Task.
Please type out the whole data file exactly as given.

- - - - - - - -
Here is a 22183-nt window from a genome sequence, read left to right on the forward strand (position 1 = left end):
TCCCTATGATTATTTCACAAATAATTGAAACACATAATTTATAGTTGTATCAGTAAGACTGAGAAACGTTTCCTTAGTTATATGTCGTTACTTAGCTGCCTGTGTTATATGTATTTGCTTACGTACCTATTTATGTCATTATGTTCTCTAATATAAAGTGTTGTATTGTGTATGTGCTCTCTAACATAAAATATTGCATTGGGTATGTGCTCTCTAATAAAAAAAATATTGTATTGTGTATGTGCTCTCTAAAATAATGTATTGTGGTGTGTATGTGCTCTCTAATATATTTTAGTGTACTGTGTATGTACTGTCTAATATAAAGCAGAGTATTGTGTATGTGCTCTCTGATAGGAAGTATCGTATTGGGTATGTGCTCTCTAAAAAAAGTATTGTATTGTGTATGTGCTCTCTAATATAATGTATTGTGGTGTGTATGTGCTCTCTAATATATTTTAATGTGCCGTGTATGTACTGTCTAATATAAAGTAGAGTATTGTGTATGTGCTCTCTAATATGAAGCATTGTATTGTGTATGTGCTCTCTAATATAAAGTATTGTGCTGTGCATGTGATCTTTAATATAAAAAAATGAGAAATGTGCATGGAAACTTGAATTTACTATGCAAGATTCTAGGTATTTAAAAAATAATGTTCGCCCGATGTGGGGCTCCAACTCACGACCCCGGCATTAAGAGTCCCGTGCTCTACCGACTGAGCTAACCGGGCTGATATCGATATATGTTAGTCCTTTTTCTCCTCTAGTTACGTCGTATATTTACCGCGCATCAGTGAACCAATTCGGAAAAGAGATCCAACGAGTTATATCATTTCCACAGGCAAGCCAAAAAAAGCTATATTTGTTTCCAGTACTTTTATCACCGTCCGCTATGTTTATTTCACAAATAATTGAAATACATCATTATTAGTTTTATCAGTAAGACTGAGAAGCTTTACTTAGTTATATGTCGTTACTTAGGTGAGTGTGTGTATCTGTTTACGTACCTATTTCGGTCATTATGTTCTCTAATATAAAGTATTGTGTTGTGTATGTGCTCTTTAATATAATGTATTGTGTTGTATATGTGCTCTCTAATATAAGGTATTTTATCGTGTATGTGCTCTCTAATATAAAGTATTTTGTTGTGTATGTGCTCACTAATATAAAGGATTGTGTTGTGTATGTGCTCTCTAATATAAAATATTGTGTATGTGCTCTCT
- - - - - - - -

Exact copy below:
Here is a 22183-nt window from a genome sequence, read left to right on the forward strand (position 1 = left end):
TCCCTATGATTATTTCACAAATAATTGAAACACATAATTTATAGTTGTATCAGTAAGACTGAGAAACGTTTCCTTAGTTATATGTCGTTACTTAGCTGCCTGTGTTATATGTATTTGCTTACGTACCTATTTATGTCATTATGTTCTCTAATATAAAGTGTTGTATTGTGTATGTGCTCTCTAACATAAAATATTGCATTGGGTATGTGCTCTCTAATAAAAAAAATATTGTATTGTGTATGTGCTCTCTAAAATAATGTATTGTGGTGTGTATGTGCTCTCTAATATATTTTAGTGTACTGTGTATGTACTGTCTAATATAAAGCAGAGTATTGTGTATGTGCTCTCTGATAGGAAGTATCGTATTGGGTATGTGCTCTCTAAAAAAAGTATTGTATTGTGTATGTGCTCTCTAATATAATGTATTGTGGTGTGTATGTGCTCTCTAATATATTTTAATGTGCCGTGTATGTACTGTCTAATATAAAGTAGAGTATTGTGTATGTGCTCTCTAATATGAAGCATTGTATTGTGTATGTGCTCTCTAATATAAAGTATTGTGCTGTGCATGTGATCTTTAATATAAAAAAATGAGAAATGTGCATGGAAACTTGAATTTACTATGCAAGATTCTAGGTATTTAAAAAATAATGTTCGCCCGATGTGGGGCTCCAACTCACGACCCCGGCATTAAGAGTCCCGTGCTCTACCGACTGAGCTAACCGGGCTGATATCGATATATGTTAGTCCTTTTTCTCCTCTAGTTACGTCGTATATTTACCGCGCATCAGTGAACCAATTCGGAAAAGAGATCCAACGAGTTATATCATTTCCACAGGCAAGCCAAAAAAAGCTATATTTGTTTCCAGTACTTTTATCACCGTCCGCTATGTTTATTTCACAAATAATTGAAATACATCATTATTAGTTTTATCAGTAAGACTGAGAAGCTTTACTTAGTTATATGTCGTTACTTAGGTGAGTGTGTGTATCTGTTTACGTACCTATTTCGGTCATTATGTTCTCTAATATAAAGTATTGTGTTGTGTATGTGCTCTTTAATATAATGTATTGTGTTGTATATGTGCTCTCTAATATAAGGTATTTTATCGTGTATGTGCTCTCTAATATAAAGTATTTTGTTGTGTATGTGCTCACTAATATAAAGGATTGTGTTGTGTATGTGCTCTCTAATATAAAATATTGTGTATGTGCTCTCT